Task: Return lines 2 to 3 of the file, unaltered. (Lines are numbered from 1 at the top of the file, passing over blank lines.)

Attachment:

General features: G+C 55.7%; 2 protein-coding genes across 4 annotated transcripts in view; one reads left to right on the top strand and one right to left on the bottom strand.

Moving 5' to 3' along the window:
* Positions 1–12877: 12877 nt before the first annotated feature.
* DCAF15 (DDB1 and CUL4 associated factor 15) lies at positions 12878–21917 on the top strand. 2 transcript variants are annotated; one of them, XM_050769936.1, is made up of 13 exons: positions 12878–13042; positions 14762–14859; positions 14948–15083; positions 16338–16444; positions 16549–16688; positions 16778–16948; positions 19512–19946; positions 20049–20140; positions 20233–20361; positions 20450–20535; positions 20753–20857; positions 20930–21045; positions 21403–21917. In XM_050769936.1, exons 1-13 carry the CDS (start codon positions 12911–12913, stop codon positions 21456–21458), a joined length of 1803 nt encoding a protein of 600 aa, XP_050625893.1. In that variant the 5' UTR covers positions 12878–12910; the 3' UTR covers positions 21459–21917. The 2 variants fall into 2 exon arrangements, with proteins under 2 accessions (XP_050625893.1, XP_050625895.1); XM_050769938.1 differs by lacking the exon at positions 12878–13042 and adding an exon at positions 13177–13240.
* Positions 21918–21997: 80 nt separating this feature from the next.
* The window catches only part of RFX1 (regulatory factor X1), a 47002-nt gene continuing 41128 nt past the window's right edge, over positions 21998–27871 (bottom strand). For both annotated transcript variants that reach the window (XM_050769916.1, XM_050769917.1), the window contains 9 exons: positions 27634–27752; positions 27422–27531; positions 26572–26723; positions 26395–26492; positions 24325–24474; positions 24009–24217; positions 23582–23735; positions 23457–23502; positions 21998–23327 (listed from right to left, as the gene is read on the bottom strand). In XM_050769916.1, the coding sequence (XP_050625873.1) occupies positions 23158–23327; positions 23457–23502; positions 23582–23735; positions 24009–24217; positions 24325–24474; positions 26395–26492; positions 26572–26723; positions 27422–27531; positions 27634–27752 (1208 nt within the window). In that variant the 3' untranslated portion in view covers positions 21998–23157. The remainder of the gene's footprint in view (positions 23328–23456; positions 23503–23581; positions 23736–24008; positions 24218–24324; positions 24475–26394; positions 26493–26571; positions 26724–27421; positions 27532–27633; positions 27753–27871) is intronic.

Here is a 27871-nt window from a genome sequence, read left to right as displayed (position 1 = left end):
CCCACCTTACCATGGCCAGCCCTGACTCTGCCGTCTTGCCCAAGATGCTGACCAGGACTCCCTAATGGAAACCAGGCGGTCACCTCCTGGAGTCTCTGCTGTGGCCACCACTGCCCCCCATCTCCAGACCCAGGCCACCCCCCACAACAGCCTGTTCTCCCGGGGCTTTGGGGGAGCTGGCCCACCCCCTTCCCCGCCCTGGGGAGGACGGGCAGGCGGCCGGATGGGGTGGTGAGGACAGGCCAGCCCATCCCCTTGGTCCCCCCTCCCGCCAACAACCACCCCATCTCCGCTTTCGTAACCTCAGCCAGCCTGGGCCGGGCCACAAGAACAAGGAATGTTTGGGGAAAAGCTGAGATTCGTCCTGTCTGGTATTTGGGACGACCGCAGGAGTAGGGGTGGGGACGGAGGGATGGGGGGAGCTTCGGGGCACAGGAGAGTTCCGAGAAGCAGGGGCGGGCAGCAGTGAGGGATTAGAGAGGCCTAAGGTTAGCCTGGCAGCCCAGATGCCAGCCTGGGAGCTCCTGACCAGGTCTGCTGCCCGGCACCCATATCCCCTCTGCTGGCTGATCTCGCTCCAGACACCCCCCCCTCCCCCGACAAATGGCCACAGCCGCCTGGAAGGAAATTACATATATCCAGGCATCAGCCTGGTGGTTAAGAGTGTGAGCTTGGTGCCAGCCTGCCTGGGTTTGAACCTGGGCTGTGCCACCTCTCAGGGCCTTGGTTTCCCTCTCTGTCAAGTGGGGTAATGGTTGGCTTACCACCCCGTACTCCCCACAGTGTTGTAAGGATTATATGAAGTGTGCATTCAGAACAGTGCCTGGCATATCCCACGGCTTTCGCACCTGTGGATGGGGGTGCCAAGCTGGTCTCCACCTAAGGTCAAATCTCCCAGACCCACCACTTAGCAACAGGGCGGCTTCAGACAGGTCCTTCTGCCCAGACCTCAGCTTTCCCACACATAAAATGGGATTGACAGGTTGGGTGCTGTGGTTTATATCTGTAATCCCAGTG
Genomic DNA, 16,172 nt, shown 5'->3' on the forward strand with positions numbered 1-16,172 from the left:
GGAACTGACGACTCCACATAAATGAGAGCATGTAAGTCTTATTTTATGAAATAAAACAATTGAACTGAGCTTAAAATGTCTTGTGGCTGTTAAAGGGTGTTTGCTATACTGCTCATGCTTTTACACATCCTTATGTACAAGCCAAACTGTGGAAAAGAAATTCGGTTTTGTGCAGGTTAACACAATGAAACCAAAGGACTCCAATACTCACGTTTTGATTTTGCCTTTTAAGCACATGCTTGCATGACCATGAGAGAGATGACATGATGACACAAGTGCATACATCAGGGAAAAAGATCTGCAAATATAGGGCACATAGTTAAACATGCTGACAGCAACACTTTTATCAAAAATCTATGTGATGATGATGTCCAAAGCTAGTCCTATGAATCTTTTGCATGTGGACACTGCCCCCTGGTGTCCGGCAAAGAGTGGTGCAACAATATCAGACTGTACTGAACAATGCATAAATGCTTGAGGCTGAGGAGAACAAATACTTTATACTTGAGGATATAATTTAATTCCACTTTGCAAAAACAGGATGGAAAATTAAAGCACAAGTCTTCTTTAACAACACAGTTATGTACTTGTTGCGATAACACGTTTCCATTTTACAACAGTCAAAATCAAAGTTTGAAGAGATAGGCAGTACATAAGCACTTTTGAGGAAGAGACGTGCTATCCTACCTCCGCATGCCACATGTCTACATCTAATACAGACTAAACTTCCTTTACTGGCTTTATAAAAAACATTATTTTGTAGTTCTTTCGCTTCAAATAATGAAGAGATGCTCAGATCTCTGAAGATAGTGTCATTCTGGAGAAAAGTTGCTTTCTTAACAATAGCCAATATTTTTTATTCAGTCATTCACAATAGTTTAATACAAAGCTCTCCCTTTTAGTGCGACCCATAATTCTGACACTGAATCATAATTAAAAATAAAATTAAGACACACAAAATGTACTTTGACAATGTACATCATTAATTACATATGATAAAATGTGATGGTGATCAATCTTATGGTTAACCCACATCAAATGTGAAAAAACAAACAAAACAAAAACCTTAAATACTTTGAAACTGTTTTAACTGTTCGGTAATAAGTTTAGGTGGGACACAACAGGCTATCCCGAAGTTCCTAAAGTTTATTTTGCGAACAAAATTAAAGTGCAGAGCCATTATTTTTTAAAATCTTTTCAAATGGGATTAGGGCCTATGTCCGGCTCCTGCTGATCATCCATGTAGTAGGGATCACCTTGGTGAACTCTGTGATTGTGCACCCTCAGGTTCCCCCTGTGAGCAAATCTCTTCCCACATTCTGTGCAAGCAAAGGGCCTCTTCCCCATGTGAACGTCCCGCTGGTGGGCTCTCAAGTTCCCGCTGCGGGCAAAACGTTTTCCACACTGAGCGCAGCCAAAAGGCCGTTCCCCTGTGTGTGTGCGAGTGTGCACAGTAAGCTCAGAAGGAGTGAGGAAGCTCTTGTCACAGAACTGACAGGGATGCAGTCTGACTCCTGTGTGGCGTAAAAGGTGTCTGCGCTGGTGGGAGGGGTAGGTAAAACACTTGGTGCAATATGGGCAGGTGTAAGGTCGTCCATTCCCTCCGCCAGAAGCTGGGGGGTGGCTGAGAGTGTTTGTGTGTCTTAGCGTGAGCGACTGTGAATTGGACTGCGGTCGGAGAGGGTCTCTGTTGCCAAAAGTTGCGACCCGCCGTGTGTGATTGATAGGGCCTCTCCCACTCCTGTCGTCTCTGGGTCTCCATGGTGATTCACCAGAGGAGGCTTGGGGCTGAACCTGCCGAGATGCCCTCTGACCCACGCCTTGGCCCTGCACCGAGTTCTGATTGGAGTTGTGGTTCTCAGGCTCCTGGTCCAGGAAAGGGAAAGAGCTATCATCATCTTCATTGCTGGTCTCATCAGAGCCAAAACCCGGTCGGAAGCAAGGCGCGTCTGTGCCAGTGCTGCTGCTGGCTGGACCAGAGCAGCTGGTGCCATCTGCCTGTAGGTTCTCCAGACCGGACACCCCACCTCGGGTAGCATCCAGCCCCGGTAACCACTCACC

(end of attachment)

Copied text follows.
Moving 5' to 3' along the window:
* Positions 1–12877: 12877 nt before the first annotated feature.